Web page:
March 13, 2009
| by Richard M. Sherwin
“The color calibration can save on your display’s energy consumption and extends the life of your TV,” says David J. Weinberg, an engineering consultant and technical expert on audio, video and film technology. “Spyder and other computer or Internet based video analyzers are for those who need a scientific way beyond the self help DVDs, that can calculate the correct adjustments to brightness, contrast, color, tint and temperature.”
Shareware programs offer an even cheaper alternative to True RTA and Spyder. These programs are written (usually) by industry professionals who ask as little as $10 for the downloadable software. You can even run a fully featured program several times on a free trial.
The following sites offer a wide range of audio-video productivity software:
Both with the True RTA System and shareware, you simply run the software program and either use a mic to “hear” the audio and/or directly connect your notebook PC via USB to a Internet connection on the audio equipment. The Spyder System connects to your TV via a suction cup and/or USB port. Then you use your PC and Spyder software to read the lighting and color results, and then adjust your TV set or PC-TV monitor accordingly.
Denon’s Jeff Talmedge, who holds the highest certifications in both audio and video engineering, reminds us that many high-end audio systems come with built-in analyzers. “Many of our components and systems come with Audyssey, which we think is the best room calibration system. And it’s easy to run right out of the box.”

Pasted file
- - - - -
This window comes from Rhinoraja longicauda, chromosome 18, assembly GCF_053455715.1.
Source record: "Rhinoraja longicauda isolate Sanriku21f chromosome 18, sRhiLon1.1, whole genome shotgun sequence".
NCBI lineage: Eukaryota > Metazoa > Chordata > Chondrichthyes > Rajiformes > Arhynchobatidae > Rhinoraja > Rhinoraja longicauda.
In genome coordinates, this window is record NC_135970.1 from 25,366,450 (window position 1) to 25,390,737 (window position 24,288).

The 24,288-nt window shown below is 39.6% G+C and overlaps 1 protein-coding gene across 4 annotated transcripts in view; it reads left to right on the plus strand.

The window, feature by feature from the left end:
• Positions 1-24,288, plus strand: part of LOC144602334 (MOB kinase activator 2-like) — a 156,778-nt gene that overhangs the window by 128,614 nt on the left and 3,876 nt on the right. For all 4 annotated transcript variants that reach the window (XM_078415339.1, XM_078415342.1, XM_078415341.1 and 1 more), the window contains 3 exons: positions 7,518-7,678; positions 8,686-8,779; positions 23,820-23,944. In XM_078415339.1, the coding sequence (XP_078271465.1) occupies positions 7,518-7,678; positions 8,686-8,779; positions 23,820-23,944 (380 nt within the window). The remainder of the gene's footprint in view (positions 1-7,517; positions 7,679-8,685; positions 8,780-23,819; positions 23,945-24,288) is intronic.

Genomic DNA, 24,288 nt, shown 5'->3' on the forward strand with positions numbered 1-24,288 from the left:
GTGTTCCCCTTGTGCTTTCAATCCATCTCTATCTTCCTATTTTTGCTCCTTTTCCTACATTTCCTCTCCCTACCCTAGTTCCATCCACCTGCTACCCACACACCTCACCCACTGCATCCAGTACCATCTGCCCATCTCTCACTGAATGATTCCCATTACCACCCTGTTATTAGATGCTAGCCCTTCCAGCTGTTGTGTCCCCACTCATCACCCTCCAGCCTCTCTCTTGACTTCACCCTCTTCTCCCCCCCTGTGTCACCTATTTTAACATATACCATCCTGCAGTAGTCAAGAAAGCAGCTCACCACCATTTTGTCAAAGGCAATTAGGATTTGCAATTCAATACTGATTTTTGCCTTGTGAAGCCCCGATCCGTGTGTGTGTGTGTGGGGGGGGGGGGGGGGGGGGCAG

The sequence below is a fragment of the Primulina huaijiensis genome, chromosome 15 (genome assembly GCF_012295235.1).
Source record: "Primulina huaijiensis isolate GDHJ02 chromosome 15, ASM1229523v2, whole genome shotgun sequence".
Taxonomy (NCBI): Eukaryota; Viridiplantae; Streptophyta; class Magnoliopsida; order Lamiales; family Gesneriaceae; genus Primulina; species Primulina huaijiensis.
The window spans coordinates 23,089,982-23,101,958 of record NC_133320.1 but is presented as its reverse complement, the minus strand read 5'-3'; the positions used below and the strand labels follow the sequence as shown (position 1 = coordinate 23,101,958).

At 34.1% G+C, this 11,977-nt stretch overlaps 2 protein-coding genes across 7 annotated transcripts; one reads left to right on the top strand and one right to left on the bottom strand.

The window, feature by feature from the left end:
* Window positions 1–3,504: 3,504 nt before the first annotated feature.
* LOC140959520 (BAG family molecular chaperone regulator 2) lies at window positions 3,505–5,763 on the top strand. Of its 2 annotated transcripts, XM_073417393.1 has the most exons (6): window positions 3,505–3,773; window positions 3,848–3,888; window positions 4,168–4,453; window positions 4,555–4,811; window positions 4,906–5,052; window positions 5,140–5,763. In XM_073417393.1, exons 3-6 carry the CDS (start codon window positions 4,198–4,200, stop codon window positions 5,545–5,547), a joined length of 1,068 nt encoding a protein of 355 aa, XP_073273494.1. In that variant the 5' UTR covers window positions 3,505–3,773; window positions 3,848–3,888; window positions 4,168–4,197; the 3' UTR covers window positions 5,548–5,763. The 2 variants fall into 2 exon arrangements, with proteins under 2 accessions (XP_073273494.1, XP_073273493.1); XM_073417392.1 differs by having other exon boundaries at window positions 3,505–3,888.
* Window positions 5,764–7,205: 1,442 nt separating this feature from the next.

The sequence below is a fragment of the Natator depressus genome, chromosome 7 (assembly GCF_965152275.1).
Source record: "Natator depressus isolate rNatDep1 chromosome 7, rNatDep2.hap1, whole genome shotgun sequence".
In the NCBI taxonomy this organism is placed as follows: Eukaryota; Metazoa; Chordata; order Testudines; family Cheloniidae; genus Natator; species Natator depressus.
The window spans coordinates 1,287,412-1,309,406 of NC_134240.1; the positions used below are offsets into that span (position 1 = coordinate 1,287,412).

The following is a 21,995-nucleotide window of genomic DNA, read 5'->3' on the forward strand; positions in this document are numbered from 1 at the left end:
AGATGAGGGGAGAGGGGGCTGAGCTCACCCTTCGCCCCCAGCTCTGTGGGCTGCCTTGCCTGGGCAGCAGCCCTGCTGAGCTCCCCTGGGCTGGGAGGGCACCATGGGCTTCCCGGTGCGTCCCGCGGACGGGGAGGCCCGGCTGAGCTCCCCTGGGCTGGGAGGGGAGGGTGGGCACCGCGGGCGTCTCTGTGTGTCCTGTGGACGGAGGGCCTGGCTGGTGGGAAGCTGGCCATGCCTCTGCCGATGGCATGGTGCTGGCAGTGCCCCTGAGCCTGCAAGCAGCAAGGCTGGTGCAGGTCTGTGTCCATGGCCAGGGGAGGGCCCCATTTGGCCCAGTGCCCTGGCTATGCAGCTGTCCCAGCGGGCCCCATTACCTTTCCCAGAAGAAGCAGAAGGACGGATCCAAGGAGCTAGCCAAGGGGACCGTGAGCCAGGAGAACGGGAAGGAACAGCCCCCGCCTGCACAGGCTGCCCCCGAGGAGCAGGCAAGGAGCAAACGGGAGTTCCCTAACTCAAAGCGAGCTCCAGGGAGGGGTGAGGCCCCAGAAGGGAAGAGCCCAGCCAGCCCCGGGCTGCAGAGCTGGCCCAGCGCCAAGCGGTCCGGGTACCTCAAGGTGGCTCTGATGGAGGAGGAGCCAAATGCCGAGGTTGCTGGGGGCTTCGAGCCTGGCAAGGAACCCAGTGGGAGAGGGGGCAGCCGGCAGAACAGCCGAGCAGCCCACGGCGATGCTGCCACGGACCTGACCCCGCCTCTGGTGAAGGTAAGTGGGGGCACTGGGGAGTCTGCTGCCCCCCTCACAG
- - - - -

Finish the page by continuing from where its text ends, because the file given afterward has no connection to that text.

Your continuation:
But Talmedge warns customers that by changing a room’s layout, paint, adding or subtracting carpets, rugs and wall coverings, you are unlikely to recreate the ambiance from your audio.
He too supports the latest in computer based add-ons (in addition to his company’s built-in analyzers) to re-create your favorite audio feeling. “Many of our systems which connect to the Internet can run third party software that can tune and adjust, and our models that don’t have Internet access can still be worked on using a notebook computer and a decent Behringer type mic.”
How did Diane make out in her the rearranging of her living room and den? Using the True RTA system, some simple shareware, a mic to realign her speakers and the Audyssey feature in her Denon receiver, she’s close to recreating the terrific experience in her living room and den. And with the help of shareware and exchanging her Cablevision set-top box, her home theater experience in the smaller den is better than ever.
For the record, Diane did not have to do anything to her ION deluxe digital turntable. “The LPs and 45s and 78s sound the same as they always did no matter what is connected to the turntable and, when I burn the albums, I have saved them permanently for posterity.”
Adventures in Home Theater Calibration
What is the Best Way to Calibrate my 5.1 Sound System for Movies?
Coming Soon: Self Calibrating Home Theaters
Richard Sherwin is a former syndicated technology columnist and TV/Radio analyst, who has also been a marketing executive with IBM, Philips, NBC and a chief advisor to several manufacturers and service providers.